A surprise was awaiting readers of the Sunday edition of the Greek newspaper "To Vima."
Within the pages about news on culture, there was an extensive article about one of the most recent publications of the American School of Classical Studies, Vrysaki: A Neighborhood Lost in Search of the Athenian Agora, by Sylvie Dumont, Secretary and Registrar of the Athenian Agora Excavations.
The article, witten by Astrapellou Marilena, provides the reader with detailed information on how one of the old neighborhoods of Athens was "physically" lost during the process of revealing the ancient Agora. Thanks to the extensive documentation by the American School, however, a wealth of information about the neighborhood was preserved, and it is this material that forms the basis of Dumont's study. As Dimitris Filippidis, Professor of Architecture at the National Technological University of Athens, notes:
" It might sound weird but the fact is that we know more about Vrysaki, a now-lost district, than any other old district of Athens. Since 1930 this patrimony existed only in the memories of the old inhabitants and their ancestors. It is remarkable that all this time, it also lived in the archives of the American School of Classical Studies, documented down to the last detail, treated as if it was another excavation project. Everyone was attracted by the important archaeological finds that were under Vrysaki and nobody bothered about this humble district of Athens. Today, thanks to Sylvie Dumont, it comes back to life."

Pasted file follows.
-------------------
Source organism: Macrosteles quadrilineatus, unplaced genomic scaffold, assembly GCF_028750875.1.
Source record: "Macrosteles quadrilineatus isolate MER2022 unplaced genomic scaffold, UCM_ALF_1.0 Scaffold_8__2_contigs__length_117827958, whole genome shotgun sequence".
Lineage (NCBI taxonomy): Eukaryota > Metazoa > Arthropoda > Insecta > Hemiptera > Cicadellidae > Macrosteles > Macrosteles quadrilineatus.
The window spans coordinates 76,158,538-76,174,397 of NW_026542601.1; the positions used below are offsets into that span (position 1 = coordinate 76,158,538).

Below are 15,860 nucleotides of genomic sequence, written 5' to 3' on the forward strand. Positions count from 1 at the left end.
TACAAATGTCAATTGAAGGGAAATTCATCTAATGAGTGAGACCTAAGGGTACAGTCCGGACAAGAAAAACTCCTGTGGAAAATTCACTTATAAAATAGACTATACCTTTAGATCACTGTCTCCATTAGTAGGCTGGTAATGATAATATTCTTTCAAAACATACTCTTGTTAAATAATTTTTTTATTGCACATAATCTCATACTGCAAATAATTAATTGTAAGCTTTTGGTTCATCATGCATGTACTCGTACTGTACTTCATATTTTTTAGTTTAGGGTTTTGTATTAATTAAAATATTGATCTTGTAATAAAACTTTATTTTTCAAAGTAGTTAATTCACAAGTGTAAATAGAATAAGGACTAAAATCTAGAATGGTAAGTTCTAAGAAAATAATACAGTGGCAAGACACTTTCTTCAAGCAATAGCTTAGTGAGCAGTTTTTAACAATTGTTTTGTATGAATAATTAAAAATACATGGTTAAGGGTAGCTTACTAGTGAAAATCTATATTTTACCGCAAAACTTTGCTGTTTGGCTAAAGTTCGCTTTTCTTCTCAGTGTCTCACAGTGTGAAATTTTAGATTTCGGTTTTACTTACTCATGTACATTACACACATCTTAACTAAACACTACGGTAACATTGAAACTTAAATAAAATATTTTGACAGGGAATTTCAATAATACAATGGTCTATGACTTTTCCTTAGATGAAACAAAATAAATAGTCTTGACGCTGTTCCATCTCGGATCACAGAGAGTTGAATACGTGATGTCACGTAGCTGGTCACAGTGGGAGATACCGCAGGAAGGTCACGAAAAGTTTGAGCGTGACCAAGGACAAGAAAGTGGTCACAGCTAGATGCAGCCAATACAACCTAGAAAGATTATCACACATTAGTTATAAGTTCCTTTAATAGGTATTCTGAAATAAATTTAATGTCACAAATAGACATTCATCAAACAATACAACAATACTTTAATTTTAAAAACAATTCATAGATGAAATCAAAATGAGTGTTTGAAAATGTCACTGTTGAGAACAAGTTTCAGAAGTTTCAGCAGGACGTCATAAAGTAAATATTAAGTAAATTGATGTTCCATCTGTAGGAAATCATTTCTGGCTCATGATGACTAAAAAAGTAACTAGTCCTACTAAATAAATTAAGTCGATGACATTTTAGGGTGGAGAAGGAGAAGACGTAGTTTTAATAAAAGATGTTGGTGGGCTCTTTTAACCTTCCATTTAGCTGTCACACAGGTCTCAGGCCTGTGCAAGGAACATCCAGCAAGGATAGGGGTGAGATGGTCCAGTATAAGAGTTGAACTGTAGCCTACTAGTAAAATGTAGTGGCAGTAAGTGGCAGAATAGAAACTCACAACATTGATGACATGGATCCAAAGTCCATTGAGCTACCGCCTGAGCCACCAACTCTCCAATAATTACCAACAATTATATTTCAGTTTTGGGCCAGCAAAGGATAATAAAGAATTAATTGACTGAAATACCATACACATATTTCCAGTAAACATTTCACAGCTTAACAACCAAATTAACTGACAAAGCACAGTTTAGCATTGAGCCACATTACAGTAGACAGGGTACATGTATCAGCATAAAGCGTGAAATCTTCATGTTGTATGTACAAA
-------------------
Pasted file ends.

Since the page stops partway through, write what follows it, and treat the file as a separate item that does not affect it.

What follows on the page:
Finally, the article describes how the documentation process took place under a photographer named "Messinesi," who Theodore Leslie Shear, then Director of the Agora Excavations, appointed to record the buildings in the neighborhood.
As stated in the foreword to Vrysaki by Kostis Kourelis, an architectural historian and archaeologist: "The American School proved to be a better agent of demolition . . . as it meticulously recorded what it demolished."
Sylvie Dumont also collected material for her study from Hermann Wagner, the first staff photographer of the German Archaeological Institute.
By analyzing over 1,000 photographs and cross-referencing archival sources and eyewitness accounts, Dumont has been able to reconstruct the neighborhood's streets, shops, houses, names, and faces that otherwise would have been lost to history. They have now been revealed to us in this fascinating account.
For more information on the publication, please click HERE.